“An anti-rheumatic drug killed 76 people in Britain, and 3500 others were left seriously ill. This particular medication had been researched using animals for seven years, which is a clear example of how humans and animals do not always react in the same ways. Also, thousands of people with heart conditions suffered having taken another medicine which had been tested on animals. In fact, the same drug (Eraldin) has, so far, not acted on any other species of animal in the same way that it acted on humans.”

The development of new anti-HIV drugs has also been a key issue regarding the inconsistencies of animal testing. In 1989 a major pharmaceutical company was working what seemed to be a potentially very successful drug. However, in trials on dogs and rats, all the animals died. Research immediately stopped as the company presumed it would have the same fatal effect on humans. It is clear though in the examples of the anti-rheumatic drug and Eraldin that humans and animals will not necessarily be affected in the same way. Because of the death of the dogs and rats, trials of a new HIV treatment did not start again until 1993. These 4 years lost could have saved many lives, had the researchers carried on testing of the new drug. Also, HIV is a disease which only affects humans, so the results of the animal tests may not have been reliable anyway.

The problem is that many products are tested on animals. Much of the testing will be done for non-essential reasons, such as for cosmetics, which is obviously not necessary. Animal rights protesters still say that it is immoral and wrong to test products on animals, merely for the benefit of humans. This view is justified in that we cannot and should not rank ourselves above other creatures that inhabit the world. If we were not to test on animals to develop new medicines, humankind would most certainly suffer. There are currently illnesses such as muscular dystrophy for example, which are incurable. But, with animal testing, treatment for such illnesses may become possible on a longer term basis some time in the future.

Using animals in medical research for the purpose of finding cures or treatments to human diseases could be referred to as a necessary evil. Most people will agree that intentionally inflicting pain upon a living thing which is capable of feeling and perception is wrong. But then again, the same people will also agree that it is wrong to let a person die when medical research could save them. When viewed this way, it is easy to see why this issue is so complex.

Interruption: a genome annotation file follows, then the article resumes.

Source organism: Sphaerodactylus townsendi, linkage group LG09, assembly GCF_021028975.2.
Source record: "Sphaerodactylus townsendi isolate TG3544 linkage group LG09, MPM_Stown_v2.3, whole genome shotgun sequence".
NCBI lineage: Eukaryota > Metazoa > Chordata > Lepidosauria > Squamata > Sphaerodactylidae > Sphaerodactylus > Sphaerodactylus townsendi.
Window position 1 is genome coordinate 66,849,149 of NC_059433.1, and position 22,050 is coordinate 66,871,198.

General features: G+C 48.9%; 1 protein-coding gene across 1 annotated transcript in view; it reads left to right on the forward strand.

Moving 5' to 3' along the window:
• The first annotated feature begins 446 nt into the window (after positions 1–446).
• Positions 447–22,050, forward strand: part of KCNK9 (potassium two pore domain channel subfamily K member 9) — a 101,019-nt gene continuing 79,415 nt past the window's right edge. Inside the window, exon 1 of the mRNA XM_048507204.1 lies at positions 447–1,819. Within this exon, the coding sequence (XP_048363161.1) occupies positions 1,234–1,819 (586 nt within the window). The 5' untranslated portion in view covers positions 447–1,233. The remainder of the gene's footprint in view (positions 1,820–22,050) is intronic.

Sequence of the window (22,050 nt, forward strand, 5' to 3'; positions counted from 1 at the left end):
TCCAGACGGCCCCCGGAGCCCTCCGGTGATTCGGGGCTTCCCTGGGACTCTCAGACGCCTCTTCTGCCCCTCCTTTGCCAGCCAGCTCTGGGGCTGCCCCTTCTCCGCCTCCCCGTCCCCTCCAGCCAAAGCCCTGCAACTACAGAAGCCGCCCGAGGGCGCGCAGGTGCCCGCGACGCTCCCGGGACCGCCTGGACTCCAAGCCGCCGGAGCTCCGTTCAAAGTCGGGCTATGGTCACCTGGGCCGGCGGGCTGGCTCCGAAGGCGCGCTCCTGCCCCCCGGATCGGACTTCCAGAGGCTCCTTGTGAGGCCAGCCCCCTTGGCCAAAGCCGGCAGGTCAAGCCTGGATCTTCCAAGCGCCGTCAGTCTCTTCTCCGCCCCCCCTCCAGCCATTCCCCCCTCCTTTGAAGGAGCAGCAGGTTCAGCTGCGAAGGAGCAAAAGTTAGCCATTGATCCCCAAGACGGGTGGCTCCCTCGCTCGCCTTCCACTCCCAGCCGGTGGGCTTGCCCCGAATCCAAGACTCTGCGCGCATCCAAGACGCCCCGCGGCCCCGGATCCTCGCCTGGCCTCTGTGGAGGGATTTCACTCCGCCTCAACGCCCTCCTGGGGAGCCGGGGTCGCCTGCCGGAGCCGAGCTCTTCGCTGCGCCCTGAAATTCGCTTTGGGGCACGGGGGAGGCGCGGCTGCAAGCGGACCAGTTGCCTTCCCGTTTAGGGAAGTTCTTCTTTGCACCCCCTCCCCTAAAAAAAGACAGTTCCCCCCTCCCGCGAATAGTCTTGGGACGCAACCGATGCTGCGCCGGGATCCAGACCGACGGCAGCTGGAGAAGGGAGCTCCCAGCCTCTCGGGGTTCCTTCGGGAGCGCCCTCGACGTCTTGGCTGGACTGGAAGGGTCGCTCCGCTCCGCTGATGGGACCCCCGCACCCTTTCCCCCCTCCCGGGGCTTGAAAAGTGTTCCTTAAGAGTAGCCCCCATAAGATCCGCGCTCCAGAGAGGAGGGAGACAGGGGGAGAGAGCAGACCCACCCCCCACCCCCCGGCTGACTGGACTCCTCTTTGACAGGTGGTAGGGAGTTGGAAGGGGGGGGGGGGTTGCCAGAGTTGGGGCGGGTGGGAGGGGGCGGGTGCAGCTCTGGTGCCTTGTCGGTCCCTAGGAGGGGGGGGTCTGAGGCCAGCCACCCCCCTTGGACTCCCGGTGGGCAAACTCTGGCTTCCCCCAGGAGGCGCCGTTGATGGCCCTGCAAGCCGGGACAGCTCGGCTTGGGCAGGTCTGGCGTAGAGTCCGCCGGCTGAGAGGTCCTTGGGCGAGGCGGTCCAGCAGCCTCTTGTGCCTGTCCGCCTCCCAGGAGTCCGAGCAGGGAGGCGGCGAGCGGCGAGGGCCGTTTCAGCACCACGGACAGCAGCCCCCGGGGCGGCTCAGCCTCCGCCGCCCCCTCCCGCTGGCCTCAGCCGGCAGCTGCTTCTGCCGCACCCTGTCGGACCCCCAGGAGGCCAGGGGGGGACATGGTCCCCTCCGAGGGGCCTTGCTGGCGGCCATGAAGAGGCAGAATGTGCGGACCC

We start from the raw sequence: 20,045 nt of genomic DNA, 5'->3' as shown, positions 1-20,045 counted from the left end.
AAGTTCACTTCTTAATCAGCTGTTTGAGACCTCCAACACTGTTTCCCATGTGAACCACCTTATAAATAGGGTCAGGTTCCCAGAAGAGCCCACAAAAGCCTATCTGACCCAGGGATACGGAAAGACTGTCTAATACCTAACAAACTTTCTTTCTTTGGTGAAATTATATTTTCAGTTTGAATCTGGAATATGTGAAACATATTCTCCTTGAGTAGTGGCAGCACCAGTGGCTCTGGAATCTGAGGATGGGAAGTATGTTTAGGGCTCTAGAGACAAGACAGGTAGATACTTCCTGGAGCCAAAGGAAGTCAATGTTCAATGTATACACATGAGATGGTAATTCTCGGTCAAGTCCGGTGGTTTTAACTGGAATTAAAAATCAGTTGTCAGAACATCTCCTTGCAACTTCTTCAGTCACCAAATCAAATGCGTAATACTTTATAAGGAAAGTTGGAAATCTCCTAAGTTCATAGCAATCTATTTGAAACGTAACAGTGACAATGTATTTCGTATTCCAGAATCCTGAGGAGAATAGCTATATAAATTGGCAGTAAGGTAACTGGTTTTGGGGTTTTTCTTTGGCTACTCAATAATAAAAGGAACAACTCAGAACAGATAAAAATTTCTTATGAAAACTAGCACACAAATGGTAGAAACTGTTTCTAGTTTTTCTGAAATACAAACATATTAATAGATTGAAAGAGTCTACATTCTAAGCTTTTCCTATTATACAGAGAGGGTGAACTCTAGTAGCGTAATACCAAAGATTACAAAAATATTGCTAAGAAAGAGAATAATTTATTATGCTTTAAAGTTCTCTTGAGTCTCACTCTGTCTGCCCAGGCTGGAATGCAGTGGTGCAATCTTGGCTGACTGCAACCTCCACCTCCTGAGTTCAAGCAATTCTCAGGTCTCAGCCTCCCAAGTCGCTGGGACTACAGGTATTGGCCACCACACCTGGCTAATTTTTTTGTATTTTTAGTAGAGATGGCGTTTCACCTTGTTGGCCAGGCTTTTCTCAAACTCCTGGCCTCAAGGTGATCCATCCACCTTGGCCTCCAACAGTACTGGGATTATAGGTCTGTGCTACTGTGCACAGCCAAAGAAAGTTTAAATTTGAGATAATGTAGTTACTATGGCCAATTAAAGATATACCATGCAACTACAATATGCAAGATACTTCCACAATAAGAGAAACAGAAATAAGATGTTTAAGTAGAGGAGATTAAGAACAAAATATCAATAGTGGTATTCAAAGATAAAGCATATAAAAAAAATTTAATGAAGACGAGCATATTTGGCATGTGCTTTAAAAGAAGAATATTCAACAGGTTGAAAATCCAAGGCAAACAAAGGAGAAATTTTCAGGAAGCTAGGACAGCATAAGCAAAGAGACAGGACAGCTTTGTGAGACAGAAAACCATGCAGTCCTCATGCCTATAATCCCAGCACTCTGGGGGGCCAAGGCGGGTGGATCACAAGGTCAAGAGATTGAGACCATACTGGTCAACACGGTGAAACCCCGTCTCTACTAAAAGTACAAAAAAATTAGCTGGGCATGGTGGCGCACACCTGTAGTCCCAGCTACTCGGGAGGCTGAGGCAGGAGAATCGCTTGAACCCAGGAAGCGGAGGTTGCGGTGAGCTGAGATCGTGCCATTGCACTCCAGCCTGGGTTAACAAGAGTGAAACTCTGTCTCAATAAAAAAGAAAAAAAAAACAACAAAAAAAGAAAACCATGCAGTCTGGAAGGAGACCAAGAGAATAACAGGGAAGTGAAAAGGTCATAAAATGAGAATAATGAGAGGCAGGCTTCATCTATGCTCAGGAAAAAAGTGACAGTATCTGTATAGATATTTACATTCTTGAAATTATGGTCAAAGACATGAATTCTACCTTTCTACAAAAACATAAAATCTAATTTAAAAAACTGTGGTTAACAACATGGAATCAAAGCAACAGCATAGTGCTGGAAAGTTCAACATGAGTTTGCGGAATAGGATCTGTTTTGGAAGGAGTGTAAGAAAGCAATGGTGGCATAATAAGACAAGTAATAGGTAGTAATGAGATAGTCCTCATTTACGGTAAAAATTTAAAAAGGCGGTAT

The tests carried out on animals for cosmetics are much more horrific that any procedure carried out on an animal for medical reasons. The worst of the tests endured by animals for cosmetics are the LD-50 test and the Draize Test.

The LD-50 test means that the animals are forced to inhale or ingest varying amounts of a substance. The test is complete when 50% of the animals have died. The other 50% are killed for autopsies. The Draize test is for skin irritancy. For eye irritancy, the solution would be applied directly to the eye and the results observed. For skin irritancy, the solution will be applied directly to the bare skin of the animal. Again, at the end of this test the animals are killed in order to see the internal effects of the test. Products that would be tested in such a manner would be cosmetics and their ingredients, and things such as cleaning agents.

In my opinion, right now, there is little we can do about completely replacing animal tests for things such as medicines. I think that people who are suffering deserve a chance to live, and if that means that an animal such as a mouse or a rat has to die, then so be it. It may sound callous to some people, but in ordinary circumstances a creature such as this would be viewed as a pest anyway. By this, I mean that if a mouse or rat came into someone’s house, their likely course of action would to be set up a trap anyway. So saying that it is wrong to kill some of these creatures for the good of mankind would make them a hypocrite. Animal testing is one of those things that shouldn’t happen, but the benefits outweigh the bad points.

So, in my opinion, animal testing is not wrong, given the correct circumstances. As far as medical science it is acceptable, but it is totally wrong and unethical as far as the vanity of the human race is concerned.